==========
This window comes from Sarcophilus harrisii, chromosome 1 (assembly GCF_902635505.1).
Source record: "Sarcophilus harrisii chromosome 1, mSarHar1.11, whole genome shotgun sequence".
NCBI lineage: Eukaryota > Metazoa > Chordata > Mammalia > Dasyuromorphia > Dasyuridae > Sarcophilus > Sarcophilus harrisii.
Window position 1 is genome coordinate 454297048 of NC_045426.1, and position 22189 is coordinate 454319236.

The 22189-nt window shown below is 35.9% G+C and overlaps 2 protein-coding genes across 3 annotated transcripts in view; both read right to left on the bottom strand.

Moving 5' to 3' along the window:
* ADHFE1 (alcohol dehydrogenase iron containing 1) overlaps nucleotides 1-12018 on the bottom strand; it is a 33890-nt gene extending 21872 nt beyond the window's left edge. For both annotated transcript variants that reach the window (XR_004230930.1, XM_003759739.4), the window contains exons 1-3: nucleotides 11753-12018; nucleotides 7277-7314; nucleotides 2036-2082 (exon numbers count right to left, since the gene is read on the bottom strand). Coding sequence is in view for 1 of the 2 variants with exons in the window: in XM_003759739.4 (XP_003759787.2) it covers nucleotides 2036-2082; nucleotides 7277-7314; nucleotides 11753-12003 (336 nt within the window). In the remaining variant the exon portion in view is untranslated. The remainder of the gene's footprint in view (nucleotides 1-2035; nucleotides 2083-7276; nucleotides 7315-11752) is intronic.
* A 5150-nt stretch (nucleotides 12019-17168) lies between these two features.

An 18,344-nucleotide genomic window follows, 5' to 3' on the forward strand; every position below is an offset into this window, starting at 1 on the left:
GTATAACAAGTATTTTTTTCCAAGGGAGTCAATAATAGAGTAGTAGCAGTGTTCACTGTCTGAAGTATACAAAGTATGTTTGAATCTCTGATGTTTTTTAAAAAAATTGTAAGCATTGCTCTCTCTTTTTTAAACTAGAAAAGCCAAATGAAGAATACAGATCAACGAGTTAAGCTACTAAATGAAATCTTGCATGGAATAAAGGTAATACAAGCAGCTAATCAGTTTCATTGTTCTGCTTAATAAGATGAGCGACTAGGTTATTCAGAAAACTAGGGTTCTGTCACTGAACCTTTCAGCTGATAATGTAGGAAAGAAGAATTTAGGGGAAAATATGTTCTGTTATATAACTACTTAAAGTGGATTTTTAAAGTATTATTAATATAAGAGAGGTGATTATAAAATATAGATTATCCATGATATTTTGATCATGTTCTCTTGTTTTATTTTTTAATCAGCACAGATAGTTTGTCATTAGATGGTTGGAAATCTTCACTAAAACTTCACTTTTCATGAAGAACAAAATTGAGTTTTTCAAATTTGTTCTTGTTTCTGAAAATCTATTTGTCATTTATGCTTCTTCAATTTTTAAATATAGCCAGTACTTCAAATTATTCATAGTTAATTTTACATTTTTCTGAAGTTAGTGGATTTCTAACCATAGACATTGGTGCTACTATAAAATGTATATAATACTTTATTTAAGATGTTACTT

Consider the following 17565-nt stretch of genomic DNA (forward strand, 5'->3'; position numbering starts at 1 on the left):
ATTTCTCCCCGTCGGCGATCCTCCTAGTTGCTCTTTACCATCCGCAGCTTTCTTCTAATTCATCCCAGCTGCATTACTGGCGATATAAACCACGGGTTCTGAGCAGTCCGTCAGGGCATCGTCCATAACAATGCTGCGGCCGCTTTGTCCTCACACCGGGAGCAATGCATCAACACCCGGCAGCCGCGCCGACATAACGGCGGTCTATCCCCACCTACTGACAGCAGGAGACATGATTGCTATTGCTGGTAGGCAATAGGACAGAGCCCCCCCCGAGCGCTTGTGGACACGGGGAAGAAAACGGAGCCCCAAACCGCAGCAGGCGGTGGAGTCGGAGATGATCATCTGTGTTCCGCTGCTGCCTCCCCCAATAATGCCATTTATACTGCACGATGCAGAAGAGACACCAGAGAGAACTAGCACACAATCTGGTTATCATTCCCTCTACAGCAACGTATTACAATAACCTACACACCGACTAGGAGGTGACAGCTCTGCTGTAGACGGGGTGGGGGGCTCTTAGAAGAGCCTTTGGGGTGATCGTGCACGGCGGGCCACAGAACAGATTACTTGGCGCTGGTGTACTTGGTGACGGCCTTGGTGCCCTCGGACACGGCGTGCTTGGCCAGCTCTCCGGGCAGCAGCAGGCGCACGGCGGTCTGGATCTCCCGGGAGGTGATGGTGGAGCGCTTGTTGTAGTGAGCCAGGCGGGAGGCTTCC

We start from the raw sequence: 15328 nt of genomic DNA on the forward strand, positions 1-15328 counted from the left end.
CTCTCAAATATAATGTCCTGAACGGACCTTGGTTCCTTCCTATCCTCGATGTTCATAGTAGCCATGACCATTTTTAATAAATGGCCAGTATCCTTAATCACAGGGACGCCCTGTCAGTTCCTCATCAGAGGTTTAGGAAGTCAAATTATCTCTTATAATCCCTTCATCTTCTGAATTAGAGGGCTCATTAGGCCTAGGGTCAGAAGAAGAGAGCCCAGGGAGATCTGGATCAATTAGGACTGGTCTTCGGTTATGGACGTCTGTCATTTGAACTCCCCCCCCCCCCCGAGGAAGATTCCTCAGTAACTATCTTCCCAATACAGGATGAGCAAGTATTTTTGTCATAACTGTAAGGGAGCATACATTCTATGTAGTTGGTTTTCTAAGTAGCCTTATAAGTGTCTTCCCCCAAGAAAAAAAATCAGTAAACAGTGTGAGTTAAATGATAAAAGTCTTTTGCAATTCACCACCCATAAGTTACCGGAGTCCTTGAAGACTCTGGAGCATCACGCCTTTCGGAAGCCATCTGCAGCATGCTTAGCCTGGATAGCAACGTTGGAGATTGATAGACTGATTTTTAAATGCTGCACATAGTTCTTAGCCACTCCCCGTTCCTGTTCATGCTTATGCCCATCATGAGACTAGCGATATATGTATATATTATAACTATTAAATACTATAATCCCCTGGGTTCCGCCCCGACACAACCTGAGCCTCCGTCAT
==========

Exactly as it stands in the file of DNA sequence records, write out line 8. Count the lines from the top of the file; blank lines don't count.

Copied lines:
* A 5150-nt stretch (nucleotides 12019-17168) lies between these two features.